Silicones are synthetic molecules based on silicium (one of the most abundant elements on Earth, also present in the human body, especially in the connective tissue) and oxygen.
The reaction of silicium and oxygen, through suitable chemical processes, makes many polymers with long structures.
Depending on the organic chemical group and on polymerization parameters, silicones come in very different structures and textures, from liquids (oils) to rigid ones including viscous, resinous, doughy or waxy substances …
The word "silicone" does not apply to a specific ingredient, but to a large family of products with particular proprieties…that are widely appreciated in cosmetics.
Efficient from skin to hair
Silicones are widely used in hair products. Indeed, they can coat a resin, sheath hair fibers, style hair, give smoothness, ease hair detangling or give hair silky-smoothness and shininess.
Not that easy nowadays to find an efficient hair care product (shampoo, conditioner, gel or foam) without silicones!
Further, they are also found in many face care creams, to which they give fluid and soft textures, pleasant to the touch and easy to spread on the face.
Their organic silicium content helps to offset a deficiency which increases along ageing (from 30-35); silicones strengthen the skin resilience and tonus, which make them an attractive ingredient for anti-ageing products.
A high cutaneous tolerance
Silicones are renowned to be well tolerated by skin. They are not comedogenic. As per animal testing, no potential irritant effect exists either for the eyes or for skin.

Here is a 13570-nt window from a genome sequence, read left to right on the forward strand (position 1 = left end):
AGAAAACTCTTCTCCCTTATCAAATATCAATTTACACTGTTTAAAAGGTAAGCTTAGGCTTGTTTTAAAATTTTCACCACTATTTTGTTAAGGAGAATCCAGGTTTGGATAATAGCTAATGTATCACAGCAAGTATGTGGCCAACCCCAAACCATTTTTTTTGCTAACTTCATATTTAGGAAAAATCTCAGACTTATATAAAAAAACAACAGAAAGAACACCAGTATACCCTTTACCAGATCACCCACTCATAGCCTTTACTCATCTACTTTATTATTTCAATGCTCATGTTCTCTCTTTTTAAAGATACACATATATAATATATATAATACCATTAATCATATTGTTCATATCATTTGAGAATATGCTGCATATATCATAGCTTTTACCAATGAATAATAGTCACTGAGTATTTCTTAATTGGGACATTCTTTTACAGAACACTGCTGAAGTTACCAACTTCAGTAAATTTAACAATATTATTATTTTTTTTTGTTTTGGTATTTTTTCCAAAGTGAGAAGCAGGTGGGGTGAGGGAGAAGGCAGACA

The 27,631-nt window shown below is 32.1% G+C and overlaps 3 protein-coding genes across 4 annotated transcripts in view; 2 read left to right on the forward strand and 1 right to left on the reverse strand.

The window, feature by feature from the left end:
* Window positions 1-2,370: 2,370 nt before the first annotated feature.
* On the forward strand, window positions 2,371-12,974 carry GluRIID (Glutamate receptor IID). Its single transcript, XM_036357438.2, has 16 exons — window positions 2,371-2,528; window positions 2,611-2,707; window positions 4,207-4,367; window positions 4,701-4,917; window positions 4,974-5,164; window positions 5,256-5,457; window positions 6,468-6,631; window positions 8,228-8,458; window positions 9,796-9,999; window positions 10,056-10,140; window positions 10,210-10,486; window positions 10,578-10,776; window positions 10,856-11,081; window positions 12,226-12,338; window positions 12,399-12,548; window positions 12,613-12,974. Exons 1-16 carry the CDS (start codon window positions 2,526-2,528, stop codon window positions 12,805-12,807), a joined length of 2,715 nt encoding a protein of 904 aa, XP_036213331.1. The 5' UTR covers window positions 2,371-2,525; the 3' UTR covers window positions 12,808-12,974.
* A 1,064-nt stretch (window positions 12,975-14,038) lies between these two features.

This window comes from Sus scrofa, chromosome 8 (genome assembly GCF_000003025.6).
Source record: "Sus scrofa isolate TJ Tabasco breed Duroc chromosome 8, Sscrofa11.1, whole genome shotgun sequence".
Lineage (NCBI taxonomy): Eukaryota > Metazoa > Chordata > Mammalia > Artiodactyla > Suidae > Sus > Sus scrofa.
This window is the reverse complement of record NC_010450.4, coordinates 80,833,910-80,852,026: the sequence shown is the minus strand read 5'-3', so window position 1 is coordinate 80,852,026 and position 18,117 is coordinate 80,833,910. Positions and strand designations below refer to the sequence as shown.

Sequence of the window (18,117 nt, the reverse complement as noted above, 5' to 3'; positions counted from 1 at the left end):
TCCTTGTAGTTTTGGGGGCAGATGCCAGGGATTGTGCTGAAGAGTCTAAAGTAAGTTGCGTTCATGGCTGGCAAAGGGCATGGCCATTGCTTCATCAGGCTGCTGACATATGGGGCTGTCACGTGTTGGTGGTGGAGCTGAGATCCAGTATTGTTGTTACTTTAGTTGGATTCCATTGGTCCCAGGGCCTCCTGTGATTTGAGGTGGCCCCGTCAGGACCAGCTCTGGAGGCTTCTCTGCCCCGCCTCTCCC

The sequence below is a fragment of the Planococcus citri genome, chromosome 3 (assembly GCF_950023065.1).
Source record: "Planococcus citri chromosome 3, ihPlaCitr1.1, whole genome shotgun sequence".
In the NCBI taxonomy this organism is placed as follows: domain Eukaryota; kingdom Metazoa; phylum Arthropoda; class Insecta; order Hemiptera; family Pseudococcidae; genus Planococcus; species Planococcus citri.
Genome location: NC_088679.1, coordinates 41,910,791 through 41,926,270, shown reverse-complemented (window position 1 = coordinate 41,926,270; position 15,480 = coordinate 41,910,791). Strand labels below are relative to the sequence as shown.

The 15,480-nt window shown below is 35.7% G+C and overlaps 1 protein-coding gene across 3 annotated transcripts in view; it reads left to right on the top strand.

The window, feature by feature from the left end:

They are not sensitizing, even if extremely rare cases of allergy to silicones have been reported.
Considered as safe for use, but …
First, a harmful risk by inhalation is almost insignificant, added to the fact that silicones are almost never an ingredient of products applied by spraying.
Due to the large size of the molecules, silicones are not prone to enter the cutaneous barrier. Nevertheless, data from some studies make it possible that skin absorbs up to 0.5% of the silicones present in a cosmetics.
However, if this figure is of no consequence for many silicones, it could be another song for the cyclomethicones family ( Cyclomethicone itself, and also Cyclotrisiloxane , Cyclotetrasiloxane , Cyclopentasiloxane , Cyclohexasiloxane , Cycloheptasiloxane …).
Indeed, these last ones are listed in the CMR (Carcinogen, Mutagen or harmful for Reproduction ingredients) Class 2 as substances suspected to be harmful for the human reproduction. Nevertheless, an SCCS report, issued on 22 June 2010 cleared these substances of any risk for the human health when used at the rates commonly seen in cosmetics.
The environmental risk
However, in this same report, the Committee requires the European Commission to study the environmental risk linked to their use in cosmetic products …
The cyclomethicones family is also classified as a potential risk for aquatic life. Furthermore, silicones as a whole, which are poorly biodegradable, are considered as pollutant for the environment.
Can we do without silicones?
They are often said as being irreplaceable, especially due to a lack of substitutes as efficient while being from natural origin. This is a true brainteaser for the organic cosmetic industry, which does not want to use silicones, and has yet a long way before having efficient hair care products.
Recently, a "vegetable" silicone has been marketed as an ingredient for cosmetics. Produced from algae through a biotechnology, it is an attractive substitute…though not yet often found in the beauty and hygiene products we use every day!